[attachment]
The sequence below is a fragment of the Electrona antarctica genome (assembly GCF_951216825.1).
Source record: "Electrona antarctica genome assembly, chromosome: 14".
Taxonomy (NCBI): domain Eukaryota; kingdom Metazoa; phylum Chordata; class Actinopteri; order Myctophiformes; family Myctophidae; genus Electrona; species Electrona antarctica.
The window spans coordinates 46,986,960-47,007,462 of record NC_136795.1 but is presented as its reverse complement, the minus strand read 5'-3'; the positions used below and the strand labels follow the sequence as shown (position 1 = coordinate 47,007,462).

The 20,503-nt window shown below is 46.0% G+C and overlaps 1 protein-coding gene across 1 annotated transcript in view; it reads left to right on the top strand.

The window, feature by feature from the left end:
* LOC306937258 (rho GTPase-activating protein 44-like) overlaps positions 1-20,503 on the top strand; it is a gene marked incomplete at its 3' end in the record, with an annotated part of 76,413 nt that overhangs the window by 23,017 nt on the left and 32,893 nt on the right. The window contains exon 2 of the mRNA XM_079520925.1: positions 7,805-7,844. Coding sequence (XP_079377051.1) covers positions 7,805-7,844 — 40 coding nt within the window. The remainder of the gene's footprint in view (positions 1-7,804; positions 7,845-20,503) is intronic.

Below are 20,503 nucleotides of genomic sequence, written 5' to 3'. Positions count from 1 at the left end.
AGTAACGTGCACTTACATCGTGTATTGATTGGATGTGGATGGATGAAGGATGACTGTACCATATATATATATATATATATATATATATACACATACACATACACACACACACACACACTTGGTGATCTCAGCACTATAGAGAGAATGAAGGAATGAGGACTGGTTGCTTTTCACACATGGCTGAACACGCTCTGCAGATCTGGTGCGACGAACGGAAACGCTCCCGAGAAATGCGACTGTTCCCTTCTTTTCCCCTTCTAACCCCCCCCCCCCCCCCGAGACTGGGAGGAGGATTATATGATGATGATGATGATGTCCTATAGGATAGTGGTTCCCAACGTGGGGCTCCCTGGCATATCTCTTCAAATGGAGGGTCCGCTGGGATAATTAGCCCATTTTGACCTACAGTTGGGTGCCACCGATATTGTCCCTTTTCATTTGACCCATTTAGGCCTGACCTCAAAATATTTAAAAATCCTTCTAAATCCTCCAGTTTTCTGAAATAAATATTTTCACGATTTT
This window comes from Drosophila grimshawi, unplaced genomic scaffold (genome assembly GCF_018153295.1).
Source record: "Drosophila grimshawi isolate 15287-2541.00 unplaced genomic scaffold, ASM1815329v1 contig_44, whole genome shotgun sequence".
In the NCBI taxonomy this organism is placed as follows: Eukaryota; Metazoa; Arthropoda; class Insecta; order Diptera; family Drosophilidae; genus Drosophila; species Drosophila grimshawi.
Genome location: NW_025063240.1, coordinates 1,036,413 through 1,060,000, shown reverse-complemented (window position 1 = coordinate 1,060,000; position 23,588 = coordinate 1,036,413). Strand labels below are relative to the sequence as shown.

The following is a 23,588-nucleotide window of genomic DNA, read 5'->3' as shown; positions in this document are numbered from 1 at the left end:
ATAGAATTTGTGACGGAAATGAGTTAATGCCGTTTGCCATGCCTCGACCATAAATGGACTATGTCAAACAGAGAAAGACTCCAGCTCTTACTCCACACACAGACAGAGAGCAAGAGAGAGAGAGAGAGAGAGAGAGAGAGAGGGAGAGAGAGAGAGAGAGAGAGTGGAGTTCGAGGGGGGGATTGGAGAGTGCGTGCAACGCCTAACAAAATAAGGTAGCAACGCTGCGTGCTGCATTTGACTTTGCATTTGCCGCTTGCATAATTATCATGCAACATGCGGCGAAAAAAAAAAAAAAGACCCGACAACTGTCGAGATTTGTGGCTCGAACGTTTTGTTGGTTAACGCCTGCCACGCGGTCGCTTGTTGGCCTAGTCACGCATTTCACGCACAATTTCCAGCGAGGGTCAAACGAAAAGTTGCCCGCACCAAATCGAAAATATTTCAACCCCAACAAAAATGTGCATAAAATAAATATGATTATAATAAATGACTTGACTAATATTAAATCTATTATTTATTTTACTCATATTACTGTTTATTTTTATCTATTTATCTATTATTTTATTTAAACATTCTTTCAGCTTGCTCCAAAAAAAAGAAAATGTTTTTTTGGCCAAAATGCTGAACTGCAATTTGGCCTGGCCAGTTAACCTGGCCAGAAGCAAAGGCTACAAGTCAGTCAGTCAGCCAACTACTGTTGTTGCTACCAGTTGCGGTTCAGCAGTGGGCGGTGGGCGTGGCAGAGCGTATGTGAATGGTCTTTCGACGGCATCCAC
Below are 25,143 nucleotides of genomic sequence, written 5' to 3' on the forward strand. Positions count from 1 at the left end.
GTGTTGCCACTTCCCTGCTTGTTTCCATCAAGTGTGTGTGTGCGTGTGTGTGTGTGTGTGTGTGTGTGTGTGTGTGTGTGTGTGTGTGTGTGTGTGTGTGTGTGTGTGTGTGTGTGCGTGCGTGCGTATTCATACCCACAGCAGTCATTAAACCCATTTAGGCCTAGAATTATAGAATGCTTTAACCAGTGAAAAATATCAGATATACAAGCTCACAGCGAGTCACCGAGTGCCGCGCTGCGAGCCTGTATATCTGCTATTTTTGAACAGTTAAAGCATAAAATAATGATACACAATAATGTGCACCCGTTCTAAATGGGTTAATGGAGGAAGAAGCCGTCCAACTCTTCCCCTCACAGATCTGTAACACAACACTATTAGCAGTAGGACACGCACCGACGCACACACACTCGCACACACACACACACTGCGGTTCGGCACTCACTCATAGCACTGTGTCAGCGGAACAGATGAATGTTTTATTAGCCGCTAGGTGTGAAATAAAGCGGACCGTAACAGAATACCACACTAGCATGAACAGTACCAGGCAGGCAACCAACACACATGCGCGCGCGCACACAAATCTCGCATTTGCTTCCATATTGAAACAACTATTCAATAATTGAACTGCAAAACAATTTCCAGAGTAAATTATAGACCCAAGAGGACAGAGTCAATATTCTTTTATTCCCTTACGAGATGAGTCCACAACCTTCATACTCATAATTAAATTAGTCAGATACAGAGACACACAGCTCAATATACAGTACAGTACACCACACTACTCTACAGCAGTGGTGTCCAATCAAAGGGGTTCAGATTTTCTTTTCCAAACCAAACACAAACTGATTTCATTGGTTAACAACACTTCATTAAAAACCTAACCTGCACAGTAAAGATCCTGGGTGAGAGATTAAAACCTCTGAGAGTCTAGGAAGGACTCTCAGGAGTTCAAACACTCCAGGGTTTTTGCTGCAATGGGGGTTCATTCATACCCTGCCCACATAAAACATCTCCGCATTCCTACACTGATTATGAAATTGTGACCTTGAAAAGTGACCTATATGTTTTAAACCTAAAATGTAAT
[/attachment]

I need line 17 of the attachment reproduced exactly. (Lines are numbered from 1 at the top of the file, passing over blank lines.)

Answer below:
GTGTTGCCACTTCCCTGCTTGTTTCCATCAAGTGTGTGTGTGCGTGTGTGTGTGTGTGTGTGTGTGTGTGTGTGTGTGTGTGTGTGTGTGTGTGTGTGTGTGTGTGTGTGTGTGTGCGTGCGTGCGTATTCATACCCACAGCAGTCATTAAACCCATTTAGGCCTAGAATTATAGAATGCTTTAACCAGTGAAAAATATCAGATATACAAGCTCACAGCGAGTCACCGAGTGCCGCGCTGCGAGCCTGTATATCTGCTATTTTTGAACAGTTAAAGCATAAAATAATGATACACAATAATGTGCACCCGTTCTAAATGGGTTAATGGAGGAAGAAGCCGTCCAACTCTTCCCCTCACAGATCTGTAACACAACACTATTAGCAGTAGGACACGCACCGACGCACACACACTCGCACACACACACACACTGCGGTTCGGCACTCACTCATAGCACTGTGTCAGCGGAACAGATGAATGTTTTATTAGCCGCTAGGTGTGAAATAAAGCGGACCGTAACAGAATACCACACTAGCATGAACAGTACCAGGCAGGCAACCAACACACATGCGCGCGCGCACACAAATCTCGCATTTGCTTCCATATTGAAACAACTATTCAATAATTGAACTGCAAAACAATTTCCAGAGTAAATTATAGACCCAAGAGGACAGAGTCAATATTCTTTTATTCCCTTACGAGATGAGTCCACAACCTTCATACTCATAATTAAATTAGTCAGATACAGAGACACACAGCTCAATATACAGTACAGTACACCACACTACTCTACAGCAGTGGTGTCCAATCAAAGGGGTTCAGATTTTCTTTTCCAAACCAAACACAAACTGATTTCATTGGTTAACAACACTTCATTAAAAACCTAACCTGCACAGTAAAGATCCTGGGTGAGAGATTAAAACCTCTGAGAGTCTAGGAAGGACTCTCAGGAGTTCAAACACTCCAGGGTTTTTGCTGCAATGGGGGTTCATTCATACCCTGCCCACATAAAACATCTCCGCATTCCTACACTGATTATGAAATTGTGACCTTGAAAAGTGACCTATATGTTTTAAACCTAAAATGTAAT